During the course of the five year program many of the early investments in HIT will be reduced to operating costs only, freeing up additional funding to develop innovative programs based on what we have learned from our early work and from the work of other ACOs in the state. We will be exploring telehealth opportunities to enhance access to behavioral health or other specialty care that may be limited locally, other opportunities for community based care, funding for social needs such as temporary phones, transportation or other assists, and funds for wellness grants for programs clinicians may want to start for health education or exercise classes, for example. We will also partner with local agencies doing great work to address housing and food insecurity, and fund expansion of the mobile fresh produce market already operating at the GLFHC where 67% of the population screened in for food insecurity, much higher than the state average of 10%. Last year GLFHC provided 185,000 pounds of fresh produce to 1338 unique households and we will build upon that success.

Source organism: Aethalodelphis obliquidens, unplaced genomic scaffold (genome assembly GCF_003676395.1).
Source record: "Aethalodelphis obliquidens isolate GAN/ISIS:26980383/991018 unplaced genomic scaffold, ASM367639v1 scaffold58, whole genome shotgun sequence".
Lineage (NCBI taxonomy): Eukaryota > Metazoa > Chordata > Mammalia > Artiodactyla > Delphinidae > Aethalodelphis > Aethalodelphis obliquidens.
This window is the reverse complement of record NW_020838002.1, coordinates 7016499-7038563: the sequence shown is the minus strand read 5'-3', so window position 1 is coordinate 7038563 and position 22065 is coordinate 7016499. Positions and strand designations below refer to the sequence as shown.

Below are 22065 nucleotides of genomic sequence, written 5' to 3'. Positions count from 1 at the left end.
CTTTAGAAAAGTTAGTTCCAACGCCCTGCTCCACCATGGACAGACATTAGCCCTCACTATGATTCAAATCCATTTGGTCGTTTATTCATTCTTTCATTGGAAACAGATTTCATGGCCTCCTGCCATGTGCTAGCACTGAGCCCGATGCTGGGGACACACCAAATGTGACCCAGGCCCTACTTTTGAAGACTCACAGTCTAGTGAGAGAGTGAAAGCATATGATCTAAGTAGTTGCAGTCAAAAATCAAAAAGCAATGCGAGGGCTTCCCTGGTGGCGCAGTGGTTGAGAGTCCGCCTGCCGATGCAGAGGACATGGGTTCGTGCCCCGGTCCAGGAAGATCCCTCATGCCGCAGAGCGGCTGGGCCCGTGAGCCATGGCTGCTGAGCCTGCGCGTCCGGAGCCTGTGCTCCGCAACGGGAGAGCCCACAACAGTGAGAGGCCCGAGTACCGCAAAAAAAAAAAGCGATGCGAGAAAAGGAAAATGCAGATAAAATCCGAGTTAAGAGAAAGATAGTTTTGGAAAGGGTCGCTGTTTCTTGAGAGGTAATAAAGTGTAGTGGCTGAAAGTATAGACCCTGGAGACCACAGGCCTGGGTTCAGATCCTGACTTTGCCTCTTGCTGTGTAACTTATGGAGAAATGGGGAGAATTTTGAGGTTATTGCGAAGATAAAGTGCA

For each category of investment planned we have identified evaluation metrics. We will be tracking these on a key metrics dashboard so that we will know whether they have supported our goals as intended. One of our challenges is that we have a large number of varied investments and therefore many projects to implement and track over the first two years. Another challenge is to be able to find bilingual social workers. We plan to take advantage of the statewide investments in workforce training for community health workers, primary care loan repayment, support of the family practice residency program for additional support for our model of primary care and care management. The major challenge will be planning for sustainability as the DSRIP funding decreases over the five years. We believe we have targeted programs in certain key areas to achieve cost savings initially but that may be more difficult in the later years. We are hopeful that as we implement programs and learn new ways to deliver higher quality care at lower cost such that we achieve savings, then we will know how to implement changes in the core processes of care that will be sustainable beyond the funding period.
The MVHP website is under the My Care Family name and is located at this link: https://www.mycarefamily.org. It is designed to be a resource for patients and includes the provider directory.